Two groups of parents were represented at the Carroll County Board of Education meeting Wednesday night. One group was wearing green and the other was wearing white with shirts that said “equality not equity.”
Conversations surrounding mask-wearing and education that acknowledges race have polarized parents in Carroll. And it was visible Wednesday before and during the Board of Education meeting. Those in green were pro-mask-wearing and pro-diversity, equity and inclusion in education. Those wearing white were in support of the public school’s current mask-optional policy and against critical race theory, a topic not taught at CCPS but believed by this group to be disguised as diversity, equity and inclusion.
After the student member challenged the board to enhance its mitigation efforts, it did not conduct a vote to make any changes.
Ed Singer, county health officer, gave an update during the meeting on COVID numbers. He said later that instead of dwelling on what he said in the past regarding mask recommendations, he would recommend that the board request that the state link the mask mandate to current COVID numbers — if the rates drop, then the board could consider lifting the mandate.
Said Devanshi Mistry, the board’s student representative: “I really think we should be taking every mitigation strategies that we can.”
She added that the quarantining procedures would cause students to miss critical classes and unfairly result in students students who are wearing masks having to miss school as well.
Close contacts for a student with COVID who are vaccinated and asymptomatic may attend school but must wear a mask for three days before producing a negative COVID test. Students who are unvaccinated but asymptomatic can take a COVID test after five days. If negative they can return to school on the eighth day, but have to wear a mask until day 14. Students who do not take a test have to quarantine for 10 days. When they return, they must wear a mask until day 14.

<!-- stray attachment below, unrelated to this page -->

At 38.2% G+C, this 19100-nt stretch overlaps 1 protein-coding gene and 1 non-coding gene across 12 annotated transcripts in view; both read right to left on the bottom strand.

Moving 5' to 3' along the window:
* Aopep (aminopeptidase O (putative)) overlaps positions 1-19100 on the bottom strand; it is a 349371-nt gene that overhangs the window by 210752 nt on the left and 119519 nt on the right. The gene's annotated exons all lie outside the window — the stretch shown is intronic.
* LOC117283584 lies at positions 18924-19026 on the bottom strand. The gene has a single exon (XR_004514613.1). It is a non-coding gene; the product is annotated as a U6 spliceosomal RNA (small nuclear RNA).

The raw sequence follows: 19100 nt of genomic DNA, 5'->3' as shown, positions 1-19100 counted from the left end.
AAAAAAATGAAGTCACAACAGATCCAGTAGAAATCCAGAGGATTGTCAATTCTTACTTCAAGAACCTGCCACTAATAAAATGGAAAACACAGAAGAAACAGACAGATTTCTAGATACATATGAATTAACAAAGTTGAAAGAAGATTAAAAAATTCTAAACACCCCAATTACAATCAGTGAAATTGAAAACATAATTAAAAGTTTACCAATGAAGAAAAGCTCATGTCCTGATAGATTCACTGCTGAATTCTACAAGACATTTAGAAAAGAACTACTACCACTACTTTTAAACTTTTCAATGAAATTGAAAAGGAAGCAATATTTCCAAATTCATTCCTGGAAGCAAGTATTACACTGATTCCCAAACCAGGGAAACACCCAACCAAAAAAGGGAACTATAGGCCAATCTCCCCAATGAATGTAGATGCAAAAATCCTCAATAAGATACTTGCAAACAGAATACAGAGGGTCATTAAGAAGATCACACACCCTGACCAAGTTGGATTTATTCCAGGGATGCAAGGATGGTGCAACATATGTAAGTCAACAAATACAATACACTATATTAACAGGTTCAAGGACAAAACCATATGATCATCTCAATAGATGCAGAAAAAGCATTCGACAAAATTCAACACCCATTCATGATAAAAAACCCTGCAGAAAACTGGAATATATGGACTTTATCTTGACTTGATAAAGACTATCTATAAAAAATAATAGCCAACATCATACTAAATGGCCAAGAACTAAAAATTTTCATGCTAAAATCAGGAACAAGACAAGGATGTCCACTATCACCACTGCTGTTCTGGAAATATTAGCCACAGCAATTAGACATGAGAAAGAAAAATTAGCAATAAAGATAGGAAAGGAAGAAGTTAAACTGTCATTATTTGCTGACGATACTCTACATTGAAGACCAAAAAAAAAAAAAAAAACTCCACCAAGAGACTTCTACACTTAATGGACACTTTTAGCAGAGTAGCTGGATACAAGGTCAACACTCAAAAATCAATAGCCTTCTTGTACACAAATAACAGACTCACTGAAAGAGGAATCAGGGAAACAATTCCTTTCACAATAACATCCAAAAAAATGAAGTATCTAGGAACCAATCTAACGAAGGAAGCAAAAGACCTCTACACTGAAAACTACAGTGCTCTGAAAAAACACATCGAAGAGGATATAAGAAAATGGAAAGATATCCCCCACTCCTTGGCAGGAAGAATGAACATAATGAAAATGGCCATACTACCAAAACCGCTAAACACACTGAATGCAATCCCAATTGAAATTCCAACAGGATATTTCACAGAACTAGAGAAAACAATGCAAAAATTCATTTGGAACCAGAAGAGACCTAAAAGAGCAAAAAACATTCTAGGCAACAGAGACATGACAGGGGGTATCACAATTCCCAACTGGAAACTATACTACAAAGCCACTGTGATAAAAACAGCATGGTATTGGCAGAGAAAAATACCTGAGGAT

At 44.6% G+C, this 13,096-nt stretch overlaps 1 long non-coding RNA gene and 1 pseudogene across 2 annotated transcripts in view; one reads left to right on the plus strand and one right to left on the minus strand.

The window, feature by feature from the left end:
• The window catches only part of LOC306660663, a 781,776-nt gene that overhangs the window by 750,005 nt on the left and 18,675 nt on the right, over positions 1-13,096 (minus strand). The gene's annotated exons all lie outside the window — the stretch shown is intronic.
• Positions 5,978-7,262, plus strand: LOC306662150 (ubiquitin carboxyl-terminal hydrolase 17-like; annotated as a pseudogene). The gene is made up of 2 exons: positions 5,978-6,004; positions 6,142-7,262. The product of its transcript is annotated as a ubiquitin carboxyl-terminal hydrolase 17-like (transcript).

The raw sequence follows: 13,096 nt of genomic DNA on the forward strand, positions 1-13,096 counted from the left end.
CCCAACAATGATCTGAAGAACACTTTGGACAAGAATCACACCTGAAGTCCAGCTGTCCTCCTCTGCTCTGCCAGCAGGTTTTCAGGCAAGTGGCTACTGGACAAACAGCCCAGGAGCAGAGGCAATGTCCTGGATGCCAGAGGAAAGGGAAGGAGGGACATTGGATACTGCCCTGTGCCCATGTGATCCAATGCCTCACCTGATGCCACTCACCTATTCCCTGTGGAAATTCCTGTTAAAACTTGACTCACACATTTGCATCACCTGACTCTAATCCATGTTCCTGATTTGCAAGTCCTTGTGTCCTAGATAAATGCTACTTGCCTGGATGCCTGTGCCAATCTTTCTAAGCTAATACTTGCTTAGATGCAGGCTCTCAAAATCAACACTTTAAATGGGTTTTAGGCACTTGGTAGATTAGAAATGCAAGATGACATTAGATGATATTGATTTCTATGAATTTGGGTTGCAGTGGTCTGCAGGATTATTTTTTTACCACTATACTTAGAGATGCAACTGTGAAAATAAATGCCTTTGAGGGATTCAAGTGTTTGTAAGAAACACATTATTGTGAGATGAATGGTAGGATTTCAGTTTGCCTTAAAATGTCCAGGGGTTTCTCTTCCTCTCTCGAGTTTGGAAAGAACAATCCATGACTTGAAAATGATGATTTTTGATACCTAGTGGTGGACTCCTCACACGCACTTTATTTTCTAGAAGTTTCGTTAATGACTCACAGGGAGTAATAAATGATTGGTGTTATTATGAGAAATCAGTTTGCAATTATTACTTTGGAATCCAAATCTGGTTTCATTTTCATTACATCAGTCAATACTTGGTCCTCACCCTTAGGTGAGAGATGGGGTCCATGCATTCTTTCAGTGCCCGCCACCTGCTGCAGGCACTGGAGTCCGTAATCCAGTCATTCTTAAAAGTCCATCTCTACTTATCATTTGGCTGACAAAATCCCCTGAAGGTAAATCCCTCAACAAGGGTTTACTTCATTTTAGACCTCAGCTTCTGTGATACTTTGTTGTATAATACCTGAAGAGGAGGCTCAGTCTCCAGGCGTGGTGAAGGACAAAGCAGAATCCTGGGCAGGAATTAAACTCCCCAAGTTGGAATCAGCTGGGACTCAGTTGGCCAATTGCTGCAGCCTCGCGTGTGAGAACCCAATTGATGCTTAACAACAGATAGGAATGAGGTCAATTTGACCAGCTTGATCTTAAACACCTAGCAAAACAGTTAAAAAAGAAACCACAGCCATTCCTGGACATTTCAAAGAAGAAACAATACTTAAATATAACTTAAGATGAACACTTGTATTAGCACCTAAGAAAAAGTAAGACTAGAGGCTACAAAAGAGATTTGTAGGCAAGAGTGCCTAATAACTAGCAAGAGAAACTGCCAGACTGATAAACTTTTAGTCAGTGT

If everyone wears a mask, Singer said, the distance for people who are considered close contacts can be cut down from 6 feet to 3.
Mistry challenged the board to take action on mitigation efforts. But after discussion about quarantining, learning from home and board member Ken Kiler’s contention claim that other districts without a mask mandate had very few quarantines, the board took no action.
Kiler said later that he thinks Carroll should have a chance to prove it can do the same. And Mistry, who does not have voting rights, said she was disappointed the board did not act more proactively.
Parents wearing green showed up as early as 4 p.m. and stood around the entrance of the central office building an hour before the start of the meeting. One of the parents in the group was Niki Guinan of Manchester. She said it seems the board members are not listening to the parents who support mask-wearing and diversity, equity and inclusion, or DEI, which is why they showed up Wednesday.
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Guinan added that she did not send her kids to school Wednesday, the first day of school. “And they will not be going until masks are mandatory,” she said. Guinan said she enrolled them in a home-schooling program for a week.
Carroll County Public Schools is the only district in the Baltimore region that started the school year without a mask mandate. A General Assembly committee will vote Tuesday whether to approve a Maryland Board of Education decision to mandate masks.
Maureen Aversa of Manchester said she also didn’t want her kids to attend school Wednesday. But she cannot teach her child, who attends the Carroll County Career Technology Center, engineering at home.
When it comes to supporting DEI, Amy Parker of Eldersburg said she was “alarmed” by comments made by parents who wore shirts that said “equality not equity” as well as the recent vote by the board to keep classrooms politically neutral despite current policy in place that states that employees cannot engage in political activity while on the job.
She later read a letter during public comment that called the board to implement four action items: correcting misinformation made by parents during meetings and providing educational resources to parents about why DEI is important; prioritizing hiring more staff in the equity office; producing policy that allows teachers to discuss “controversial issues” that include “omitted historical events especially those of under represented people”; and declaring itself pro-diversity, equity and inclusion, as well as including an action plan for racial incidents.
As parents in green spoke during public comment, other green shirt wearers stood up and clapped afterward. Those in the white “equality not equity” shirts did the same after parents in white spoke. Some of the comments from those wearing the white shirts, or from those who received applause from parents in those shirts, included calling critical race theory “racist,” accusing teachers of sneaking the theory into curriculum and saying equity and diversity cannot coexist.
Regarding masks, those in the white shirts thanked the board for not following the mandate, spoke about the challenges their kids have with masks, and said masks would not prevent the spread of COVID.